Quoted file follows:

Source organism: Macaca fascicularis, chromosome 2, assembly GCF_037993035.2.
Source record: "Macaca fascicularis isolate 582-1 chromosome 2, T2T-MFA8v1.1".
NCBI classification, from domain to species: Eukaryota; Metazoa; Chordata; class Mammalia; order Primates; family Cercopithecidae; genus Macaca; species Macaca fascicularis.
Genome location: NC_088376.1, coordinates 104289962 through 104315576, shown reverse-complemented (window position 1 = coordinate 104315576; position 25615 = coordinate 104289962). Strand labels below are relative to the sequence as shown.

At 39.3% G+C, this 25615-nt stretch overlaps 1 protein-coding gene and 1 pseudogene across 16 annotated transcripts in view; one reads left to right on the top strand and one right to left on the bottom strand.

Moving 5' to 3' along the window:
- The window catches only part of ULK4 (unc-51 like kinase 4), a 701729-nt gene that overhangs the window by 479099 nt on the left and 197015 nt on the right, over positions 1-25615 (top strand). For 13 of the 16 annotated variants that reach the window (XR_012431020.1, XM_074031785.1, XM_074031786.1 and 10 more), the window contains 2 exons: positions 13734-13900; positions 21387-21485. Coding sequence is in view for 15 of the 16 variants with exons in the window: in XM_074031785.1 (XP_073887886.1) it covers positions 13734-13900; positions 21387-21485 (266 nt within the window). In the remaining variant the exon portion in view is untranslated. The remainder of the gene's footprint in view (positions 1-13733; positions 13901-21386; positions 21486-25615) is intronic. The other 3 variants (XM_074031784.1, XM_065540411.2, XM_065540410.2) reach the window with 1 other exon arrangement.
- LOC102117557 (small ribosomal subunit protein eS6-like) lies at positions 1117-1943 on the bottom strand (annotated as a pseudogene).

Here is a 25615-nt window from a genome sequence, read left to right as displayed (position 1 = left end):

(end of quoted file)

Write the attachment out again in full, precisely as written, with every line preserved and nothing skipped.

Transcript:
Source organism: Macaca fascicularis, chromosome 2, assembly GCF_037993035.2.
Source record: "Macaca fascicularis isolate 582-1 chromosome 2, T2T-MFA8v1.1".
NCBI classification, from domain to species: Eukaryota; Metazoa; Chordata; class Mammalia; order Primates; family Cercopithecidae; genus Macaca; species Macaca fascicularis.
Genome location: NC_088376.1, coordinates 104289962 through 104315576, shown reverse-complemented (window position 1 = coordinate 104315576; position 25615 = coordinate 104289962). Strand labels below are relative to the sequence as shown.

At 39.3% G+C, this 25615-nt stretch overlaps 1 protein-coding gene and 1 pseudogene across 16 annotated transcripts in view; one reads left to right on the top strand and one right to left on the bottom strand.

Moving 5' to 3' along the window:
- The window catches only part of ULK4 (unc-51 like kinase 4), a 701729-nt gene that overhangs the window by 479099 nt on the left and 197015 nt on the right, over positions 1-25615 (top strand). For 13 of the 16 annotated variants that reach the window (XR_012431020.1, XM_074031785.1, XM_074031786.1 and 10 more), the window contains 2 exons: positions 13734-13900; positions 21387-21485. Coding sequence is in view for 15 of the 16 variants with exons in the window: in XM_074031785.1 (XP_073887886.1) it covers positions 13734-13900; positions 21387-21485 (266 nt within the window). In the remaining variant the exon portion in view is untranslated. The remainder of the gene's footprint in view (positions 1-13733; positions 13901-21386; positions 21486-25615) is intronic. The other 3 variants (XM_074031784.1, XM_065540411.2, XM_065540410.2) reach the window with 1 other exon arrangement.
- LOC102117557 (small ribosomal subunit protein eS6-like) lies at positions 1117-1943 on the bottom strand (annotated as a pseudogene).

Here is a 25615-nt window from a genome sequence, read left to right as displayed (position 1 = left end):